Bryanwatch: Late Sep 2020
Steil supports Forced Sterilization
A relatively calm week in Congress, with only a dozen votes. Probably good considering the level of insanity the rest of American politics saw this week. There were 9 party line votes, and Rep. Steil sided with his Republican colleagues on every one of them.
Perhaps the most interesting vote of the week was on H Res 1154, a resolution condemning the insane theories of the Q-Anon website. Remarkably, 18 members of the House of Representatives voted against condemning Q-Anon (RC 218, Oct 2). The majority were from the south, with Texas especially well represented. Wisconsin’s newest congressman, Tom Tiffany, was among the 18 who sided with some of the Internet’s craziest denizens. To his credit, Rep. Steil voted to condemn Q-Anon and its theories.
In a vote almost as wild, H Res 1153 condemned the forced sterilization of immigrant women at the Irwin County Detention Center and declared that people should not have medical procedures performed on them without their informed consent. Amazingly, the vast majority of Republicans (157 to 7) including Rep. Steil voted against this resolution (RC 217, Oct 2). That’s right, the House Republican caucus went on record endorsing forced sterilization – not sure that fits in with being the “pro-life” party.
On Tuesday, the vast majority of the House of Representatives, including Steil, voted to affirm that they believed in the orderly and peaceful transfer of power called from in the Constitution. (H Res 1155, RC 208, Sep 29). Only five members of Congress voted against: Matt Gaetz (FL), Louie Gohmert (TX), Clay Higgins (LA), Steve King (IA) and Thomas Massie (KY). Gohmert actually gave a speech in which he supported crack-pot conspiracy theories about the 2016 election (Congressional Record, H 5033). Gaetz gave a hyper-partisan speech containing several of the more absurd talking points of the Trump administration. (H5034).
On Wednesday, the House passed HR 6270, the Uyghur Forced Labor Disclosure Act. The bill would require public traded companies to disclose business dealings with the Chinese government related to the Xianjiang Uyghur Autonomous Region. The Chinese government has violated the human rights of the Uyghur people, a Muslim minority in the western part of the country. Democrats, led by Jennifer Weston of Virginia, sought to increase corporate transparency in defense of human rights. There were 26 Republicans who opposed this idea; Rep. Steil was not one of them (RC 210, Sep 30)
Steil did support a motion to recommit by Patrick McHenry of North Carolina that would have gutted the intent of the original bill and provided political cover for the Trump administration’s failure to protect the Uyghu people. (RC 209, Sep 30).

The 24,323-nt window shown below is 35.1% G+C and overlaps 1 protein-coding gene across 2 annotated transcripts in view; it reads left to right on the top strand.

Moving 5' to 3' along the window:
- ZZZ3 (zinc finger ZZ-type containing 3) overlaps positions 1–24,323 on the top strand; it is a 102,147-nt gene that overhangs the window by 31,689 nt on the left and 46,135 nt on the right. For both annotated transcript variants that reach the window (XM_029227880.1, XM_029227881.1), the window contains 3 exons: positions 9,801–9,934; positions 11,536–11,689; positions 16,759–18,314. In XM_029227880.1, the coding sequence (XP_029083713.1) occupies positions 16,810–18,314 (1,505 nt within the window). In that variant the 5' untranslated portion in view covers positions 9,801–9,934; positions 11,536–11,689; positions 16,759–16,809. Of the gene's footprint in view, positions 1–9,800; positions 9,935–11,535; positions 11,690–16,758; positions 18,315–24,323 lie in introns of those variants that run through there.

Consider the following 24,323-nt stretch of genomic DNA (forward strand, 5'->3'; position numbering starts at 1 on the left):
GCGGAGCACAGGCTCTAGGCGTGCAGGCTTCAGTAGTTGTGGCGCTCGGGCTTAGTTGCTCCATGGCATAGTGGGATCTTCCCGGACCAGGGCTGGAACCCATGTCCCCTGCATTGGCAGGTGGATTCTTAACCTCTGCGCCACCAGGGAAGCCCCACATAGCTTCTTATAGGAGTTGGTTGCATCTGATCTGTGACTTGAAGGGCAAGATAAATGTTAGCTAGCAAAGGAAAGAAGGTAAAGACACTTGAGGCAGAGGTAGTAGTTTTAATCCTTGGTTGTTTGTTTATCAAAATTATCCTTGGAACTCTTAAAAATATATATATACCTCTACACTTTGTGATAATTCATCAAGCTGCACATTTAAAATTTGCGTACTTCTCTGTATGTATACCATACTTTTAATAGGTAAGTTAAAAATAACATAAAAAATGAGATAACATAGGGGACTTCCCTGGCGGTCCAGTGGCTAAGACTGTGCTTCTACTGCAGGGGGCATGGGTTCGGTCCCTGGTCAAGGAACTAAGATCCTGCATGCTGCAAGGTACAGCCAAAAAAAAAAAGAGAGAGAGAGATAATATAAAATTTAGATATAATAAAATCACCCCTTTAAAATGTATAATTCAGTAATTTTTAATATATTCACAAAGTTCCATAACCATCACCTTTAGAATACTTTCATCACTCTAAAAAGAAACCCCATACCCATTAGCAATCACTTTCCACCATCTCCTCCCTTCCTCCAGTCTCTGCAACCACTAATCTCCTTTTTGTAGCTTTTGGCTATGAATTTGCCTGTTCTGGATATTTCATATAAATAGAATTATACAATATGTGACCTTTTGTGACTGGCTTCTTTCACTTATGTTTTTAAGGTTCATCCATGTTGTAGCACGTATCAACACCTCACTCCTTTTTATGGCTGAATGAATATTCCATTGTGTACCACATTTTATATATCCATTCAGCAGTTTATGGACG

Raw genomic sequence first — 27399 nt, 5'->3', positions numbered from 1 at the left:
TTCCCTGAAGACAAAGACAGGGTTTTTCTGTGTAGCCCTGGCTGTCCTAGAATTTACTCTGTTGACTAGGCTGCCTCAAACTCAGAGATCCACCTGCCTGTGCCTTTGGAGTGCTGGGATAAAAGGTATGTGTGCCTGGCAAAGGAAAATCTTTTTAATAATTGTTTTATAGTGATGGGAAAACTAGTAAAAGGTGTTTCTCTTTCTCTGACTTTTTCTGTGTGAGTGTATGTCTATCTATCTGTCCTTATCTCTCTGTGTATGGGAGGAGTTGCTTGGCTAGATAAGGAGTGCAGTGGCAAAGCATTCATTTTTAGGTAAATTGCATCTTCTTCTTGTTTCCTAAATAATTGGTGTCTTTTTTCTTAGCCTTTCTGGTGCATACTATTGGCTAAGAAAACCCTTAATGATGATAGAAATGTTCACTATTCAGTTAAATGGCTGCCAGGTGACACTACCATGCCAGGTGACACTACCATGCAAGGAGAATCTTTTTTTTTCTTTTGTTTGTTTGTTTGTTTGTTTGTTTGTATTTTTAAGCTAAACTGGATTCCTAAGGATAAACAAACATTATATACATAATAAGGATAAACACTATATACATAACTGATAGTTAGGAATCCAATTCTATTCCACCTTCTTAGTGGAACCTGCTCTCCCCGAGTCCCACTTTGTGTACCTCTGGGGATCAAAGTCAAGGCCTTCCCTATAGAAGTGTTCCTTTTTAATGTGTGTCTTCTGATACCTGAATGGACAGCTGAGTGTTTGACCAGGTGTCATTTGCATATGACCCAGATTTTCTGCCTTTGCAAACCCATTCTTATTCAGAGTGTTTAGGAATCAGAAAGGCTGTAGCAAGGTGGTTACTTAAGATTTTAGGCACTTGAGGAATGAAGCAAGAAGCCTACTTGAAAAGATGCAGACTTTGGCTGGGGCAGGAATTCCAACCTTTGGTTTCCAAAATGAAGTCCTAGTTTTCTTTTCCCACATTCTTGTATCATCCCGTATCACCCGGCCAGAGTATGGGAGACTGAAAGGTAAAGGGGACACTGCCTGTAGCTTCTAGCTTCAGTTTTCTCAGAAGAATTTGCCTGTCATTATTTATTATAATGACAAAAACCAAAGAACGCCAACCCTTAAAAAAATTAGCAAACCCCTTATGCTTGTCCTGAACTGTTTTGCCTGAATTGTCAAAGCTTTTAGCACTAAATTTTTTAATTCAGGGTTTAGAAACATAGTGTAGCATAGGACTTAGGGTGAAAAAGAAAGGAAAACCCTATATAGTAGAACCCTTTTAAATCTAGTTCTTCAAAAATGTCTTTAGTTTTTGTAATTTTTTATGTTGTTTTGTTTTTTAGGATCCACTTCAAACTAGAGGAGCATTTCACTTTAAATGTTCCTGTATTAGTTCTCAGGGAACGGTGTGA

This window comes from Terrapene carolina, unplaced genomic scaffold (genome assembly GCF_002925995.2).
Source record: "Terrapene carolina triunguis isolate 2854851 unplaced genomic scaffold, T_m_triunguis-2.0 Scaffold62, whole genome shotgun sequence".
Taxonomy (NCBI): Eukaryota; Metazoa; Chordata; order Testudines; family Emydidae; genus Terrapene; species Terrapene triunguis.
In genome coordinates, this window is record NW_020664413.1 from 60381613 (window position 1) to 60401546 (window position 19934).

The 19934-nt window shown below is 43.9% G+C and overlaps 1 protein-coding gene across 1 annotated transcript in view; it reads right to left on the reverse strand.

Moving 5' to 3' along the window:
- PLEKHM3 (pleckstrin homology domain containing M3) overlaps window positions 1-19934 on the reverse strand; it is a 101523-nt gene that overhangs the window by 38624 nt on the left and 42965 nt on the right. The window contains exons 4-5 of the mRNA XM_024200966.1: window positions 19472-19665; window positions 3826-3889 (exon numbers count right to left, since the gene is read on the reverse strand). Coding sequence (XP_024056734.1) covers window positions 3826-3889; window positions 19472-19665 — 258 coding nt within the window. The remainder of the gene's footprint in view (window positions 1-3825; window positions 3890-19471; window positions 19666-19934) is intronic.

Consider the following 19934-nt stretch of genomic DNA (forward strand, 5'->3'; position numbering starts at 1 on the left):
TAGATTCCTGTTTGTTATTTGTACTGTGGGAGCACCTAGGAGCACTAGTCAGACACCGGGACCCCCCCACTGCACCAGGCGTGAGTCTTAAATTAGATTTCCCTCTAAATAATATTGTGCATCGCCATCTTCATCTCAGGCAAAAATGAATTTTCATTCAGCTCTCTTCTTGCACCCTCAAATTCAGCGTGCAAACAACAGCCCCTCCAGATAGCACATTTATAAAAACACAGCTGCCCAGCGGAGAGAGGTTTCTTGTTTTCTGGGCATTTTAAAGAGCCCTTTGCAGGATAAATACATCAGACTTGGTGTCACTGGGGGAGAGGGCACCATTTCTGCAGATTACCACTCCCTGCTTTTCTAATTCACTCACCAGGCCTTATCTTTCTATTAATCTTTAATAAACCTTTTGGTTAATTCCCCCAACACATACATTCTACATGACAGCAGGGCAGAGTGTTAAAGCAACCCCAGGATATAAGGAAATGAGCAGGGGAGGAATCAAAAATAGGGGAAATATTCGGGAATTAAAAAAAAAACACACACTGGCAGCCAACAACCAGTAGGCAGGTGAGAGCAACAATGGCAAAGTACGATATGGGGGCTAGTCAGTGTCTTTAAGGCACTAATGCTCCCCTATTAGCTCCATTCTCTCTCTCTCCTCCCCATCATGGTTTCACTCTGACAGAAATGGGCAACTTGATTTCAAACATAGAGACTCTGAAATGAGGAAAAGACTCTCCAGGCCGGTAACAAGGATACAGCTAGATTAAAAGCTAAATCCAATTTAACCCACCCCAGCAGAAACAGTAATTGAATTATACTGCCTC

Also on Tuesday, Louie Gohmert of Texas brought forth a resolution regarding the history of the Democratic party concerning slavery. Interestingly enough, the resolution was factually accurate, recalling that southern Democrats had a long and disturbing record of supporting slavery before the Civil War, and of restricting the rights of African Americans through Jim Crow laws for the century after the Civil War. Gohmert then urged that all references to the Democratic party be removed from the Capitol Building and House Office Buildings (H Res 1148). Democrats voted to table the resolution (RC 207, Sep 29) with Republicans Trey Hollingsworth (IN) and Adam Kinzinger (IL) supporting them.
On Thursday, the House passed HR 925, the Americas Conservation Enhancement Act, which would continue funding for the North American Wetlands Conservation Act through 2024 (RC 214. Oct 1). Since the legislation had already passed the Senate, the issue was on sending it to President Trump. Republicans unanimously voted against protecting wetlands. Some of the House’s most heavily targeted Democratic freshman also voted against the bill.
Interesting enough, stem cell research, which has a hot button issue in the 1990s, passed this week without a word of dissent. On Wednesday, the House unanimously (414-0) passed HR 4765, the Timely ReAuthorization of Necessary Stem-cell Programs Lends Access to Needed Therapies Act or TRANSPLANT Act. (RC 211, Sep 30)
As usual, Republicans voted against considering Democratic legislation. This week it was HR 925, the bill on wetlands conservation (RC 212 and 213, Sep 30) and two Sense of the Congress measures on unwanted medical procedures (H Res 1153) and Qanon (H Res 1154). (RC 215 and 216, Oct 1)
Total Votes: 12
Party Line: 207, 209, 210, 212, 213, 214, 215, 216, 217
NPL: 208, 211, 218